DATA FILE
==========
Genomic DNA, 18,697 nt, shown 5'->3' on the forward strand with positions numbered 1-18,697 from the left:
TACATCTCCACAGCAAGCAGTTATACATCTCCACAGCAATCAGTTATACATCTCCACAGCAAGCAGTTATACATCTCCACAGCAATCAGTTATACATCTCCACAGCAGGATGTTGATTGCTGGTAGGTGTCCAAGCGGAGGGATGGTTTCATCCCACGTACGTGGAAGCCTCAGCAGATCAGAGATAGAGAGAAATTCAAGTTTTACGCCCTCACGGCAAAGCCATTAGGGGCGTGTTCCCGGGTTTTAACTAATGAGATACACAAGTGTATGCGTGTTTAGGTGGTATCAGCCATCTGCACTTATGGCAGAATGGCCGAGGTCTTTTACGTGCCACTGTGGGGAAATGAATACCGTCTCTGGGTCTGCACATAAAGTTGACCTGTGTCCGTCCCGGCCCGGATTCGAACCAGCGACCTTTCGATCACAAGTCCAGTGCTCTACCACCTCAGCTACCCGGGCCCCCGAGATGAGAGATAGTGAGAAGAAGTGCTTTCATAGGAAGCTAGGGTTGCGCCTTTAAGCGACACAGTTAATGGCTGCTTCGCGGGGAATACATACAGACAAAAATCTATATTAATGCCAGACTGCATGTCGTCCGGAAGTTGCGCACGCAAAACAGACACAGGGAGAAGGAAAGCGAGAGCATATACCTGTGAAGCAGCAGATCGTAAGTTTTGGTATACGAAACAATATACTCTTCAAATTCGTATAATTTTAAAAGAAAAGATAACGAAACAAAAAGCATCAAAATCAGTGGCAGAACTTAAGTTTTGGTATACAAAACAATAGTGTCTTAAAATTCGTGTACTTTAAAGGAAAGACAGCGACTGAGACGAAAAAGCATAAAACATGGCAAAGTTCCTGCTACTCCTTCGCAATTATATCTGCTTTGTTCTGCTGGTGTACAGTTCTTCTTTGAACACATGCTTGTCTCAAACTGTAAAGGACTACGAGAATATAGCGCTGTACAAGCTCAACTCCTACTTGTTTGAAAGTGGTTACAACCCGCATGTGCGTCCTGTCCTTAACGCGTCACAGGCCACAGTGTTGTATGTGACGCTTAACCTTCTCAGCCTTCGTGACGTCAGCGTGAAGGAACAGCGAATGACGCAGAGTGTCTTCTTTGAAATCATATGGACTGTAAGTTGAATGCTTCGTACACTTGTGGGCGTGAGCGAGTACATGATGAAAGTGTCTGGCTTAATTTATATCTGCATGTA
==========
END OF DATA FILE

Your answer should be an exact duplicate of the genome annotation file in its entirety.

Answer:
Genomic DNA, 18,697 nt, shown 5'->3' on the forward strand with positions numbered 1-18,697 from the left:
TACATCTCCACAGCAAGCAGTTATACATCTCCACAGCAATCAGTTATACATCTCCACAGCAAGCAGTTATACATCTCCACAGCAATCAGTTATACATCTCCACAGCAGGATGTTGATTGCTGGTAGGTGTCCAAGCGGAGGGATGGTTTCATCCCACGTACGTGGAAGCCTCAGCAGATCAGAGATAGAGAGAAATTCAAGTTTTACGCCCTCACGGCAAAGCCATTAGGGGCGTGTTCCCGGGTTTTAACTAATGAGATACACAAGTGTATGCGTGTTTAGGTGGTATCAGCCATCTGCACTTATGGCAGAATGGCCGAGGTCTTTTACGTGCCACTGTGGGGAAATGAATACCGTCTCTGGGTCTGCACATAAAGTTGACCTGTGTCCGTCCCGGCCCGGATTCGAACCAGCGACCTTTCGATCACAAGTCCAGTGCTCTACCACCTCAGCTACCCGGGCCCCCGAGATGAGAGATAGTGAGAAGAAGTGCTTTCATAGGAAGCTAGGGTTGCGCCTTTAAGCGACACAGTTAATGGCTGCTTCGCGGGGAATACATACAGACAAAAATCTATATTAATGCCAGACTGCATGTCGTCCGGAAGTTGCGCACGCAAAACAGACACAGGGAGAAGGAAAGCGAGAGCATATACCTGTGAAGCAGCAGATCGTAAGTTTTGGTATACGAAACAATATACTCTTCAAATTCGTATAATTTTAAAAGAAAAGATAACGAAACAAAAAGCATCAAAATCAGTGGCAGAACTTAAGTTTTGGTATACAAAACAATAGTGTCTTAAAATTCGTGTACTTTAAAGGAAAGACAGCGACTGAGACGAAAAAGCATAAAACATGGCAAAGTTCCTGCTACTCCTTCGCAATTATATCTGCTTTGTTCTGCTGGTGTACAGTTCTTCTTTGAACACATGCTTGTCTCAAACTGTAAAGGACTACGAGAATATAGCGCTGTACAAGCTCAACTCCTACTTGTTTGAAAGTGGTTACAACCCGCATGTGCGTCCTGTCCTTAACGCGTCACAGGCCACAGTGTTGTATGTGACGCTTAACCTTCTCAGCCTTCGTGACGTCAGCGTGAAGGAACAGCGAATGACGCAGAGTGTCTTCTTTGAAATCATATGGACTGTAAGTTGAATGCTTCGTACACTTGTGGGCGTGAGCGAGTACATGATGAAAGTGTCTGGCTTAATTTATATCTGCATGTA